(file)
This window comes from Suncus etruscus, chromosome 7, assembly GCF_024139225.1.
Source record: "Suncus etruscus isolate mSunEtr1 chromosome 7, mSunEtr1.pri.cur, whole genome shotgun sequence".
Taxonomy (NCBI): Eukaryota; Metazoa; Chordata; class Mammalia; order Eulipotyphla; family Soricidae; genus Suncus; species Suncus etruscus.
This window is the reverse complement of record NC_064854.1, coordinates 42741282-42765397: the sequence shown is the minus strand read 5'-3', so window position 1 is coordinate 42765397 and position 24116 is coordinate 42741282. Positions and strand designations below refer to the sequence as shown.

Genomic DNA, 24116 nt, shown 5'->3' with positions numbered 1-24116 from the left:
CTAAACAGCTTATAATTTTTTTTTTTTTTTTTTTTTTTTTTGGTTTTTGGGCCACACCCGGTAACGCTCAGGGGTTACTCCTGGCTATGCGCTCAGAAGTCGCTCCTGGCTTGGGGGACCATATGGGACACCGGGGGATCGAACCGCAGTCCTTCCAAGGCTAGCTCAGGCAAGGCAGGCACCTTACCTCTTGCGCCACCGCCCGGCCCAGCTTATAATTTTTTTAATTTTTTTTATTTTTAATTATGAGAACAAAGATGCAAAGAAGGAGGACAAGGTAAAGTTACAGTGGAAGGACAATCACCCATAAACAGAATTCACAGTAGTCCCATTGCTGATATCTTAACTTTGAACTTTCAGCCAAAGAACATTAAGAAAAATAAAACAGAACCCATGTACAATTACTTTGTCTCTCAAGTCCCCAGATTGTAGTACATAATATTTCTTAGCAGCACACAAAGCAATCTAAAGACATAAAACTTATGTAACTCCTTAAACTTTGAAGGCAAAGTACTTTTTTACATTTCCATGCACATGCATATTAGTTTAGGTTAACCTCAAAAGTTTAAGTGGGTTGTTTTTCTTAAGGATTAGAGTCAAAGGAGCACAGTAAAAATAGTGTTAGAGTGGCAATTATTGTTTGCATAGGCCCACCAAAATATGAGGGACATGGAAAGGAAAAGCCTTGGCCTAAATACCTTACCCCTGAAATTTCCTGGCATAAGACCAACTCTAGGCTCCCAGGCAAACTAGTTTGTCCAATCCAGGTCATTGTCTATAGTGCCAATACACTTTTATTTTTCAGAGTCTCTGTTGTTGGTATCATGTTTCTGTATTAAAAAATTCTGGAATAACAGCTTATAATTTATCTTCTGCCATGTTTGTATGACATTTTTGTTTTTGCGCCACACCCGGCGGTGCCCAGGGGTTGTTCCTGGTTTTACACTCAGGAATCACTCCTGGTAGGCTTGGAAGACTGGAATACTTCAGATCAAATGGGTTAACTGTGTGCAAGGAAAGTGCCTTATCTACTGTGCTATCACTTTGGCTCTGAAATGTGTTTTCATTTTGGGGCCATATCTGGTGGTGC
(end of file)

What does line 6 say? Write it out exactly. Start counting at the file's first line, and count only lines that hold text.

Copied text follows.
CTAAACAGCTTATAATTTTTTTTTTTTTTTTTTTTTTTTTTGGTTTTTGGGCCACACCCGGTAACGCTCAGGGGTTACTCCTGGCTATGCGCTCAGAAGTCGCTCCTGGCTTGGGGGACCATATGGGACACCGGGGGATCGAACCGCAGTCCTTCCAAGGCTAGCTCAGGCAAGGCAGGCACCTTACCTCTTGCGCCACCGCCCGGCCCAGCTTATAATTTTTTTAATTTTTTTTATTTTTAATTATGAGAACAAAGATGCAAAGAAGGAGGACAAGGTAAAGTTACAGTGGAAGGACAATCACCCATAAACAGAATTCACAGTAGTCCCATTGCTGATATCTTAACTTTGAACTTTCAGCCAAAGAACATTAAGAAAAATAAAACAGAACCCATGTACAATTACTTTGTCTCTCAAGTCCCCAGATTGTAGTACATAATATTTCTTAGCAGCACACAAAGCAATCTAAAGACATAAAACTTATGTAACTCCTTAAACTTTGAAGGCAAAGTACTTTTTTACATTTCCATGCACATGCATATTAGTTTAGGTTAACCTCAAAAGTTTAAGTGGGTTGTTTTTCTTAAGGATTAGAGTCAAAGGAGCACAGTAAAAATAGTGTTAGAGTGGCAATTATTGTTTGCATAGGCCCACCAAAATATGAGGGACATGGAAAGGAAAAGCCTTGGCCTAAATACCTTACCCCTGAAATTTCCTGGCATAAGACCAACTCTAGGCTCCCAGGCAAACTAGTTTGTCCAATCCAGGTCATTGTCTATAGTGCCAATACACTTTTATTTTTCAGAGTCTCTGTTGTTGGTATCATGTTTCTGTATTAAAAAATTCTGGAATAACAGCTTATAATTTATCTTCTGCCATGTTTGTATGACATTTTTGTTTTTGCGCCACACCCGGCGGTGCCCAGGGGTTGTTCCTGGTTTTACACTCAGGAATCACTCCTGGTAGGCTTGGAAGACTGGAATACTTCAGATCAAATGGGTTAACTGTGTGCAAGGAAAGTGCCTTATCTACTGTGCTATCACTTTGGCTCTGAAATGTGTTTTCATTTTGGGGCCATATCTGGTGGTGC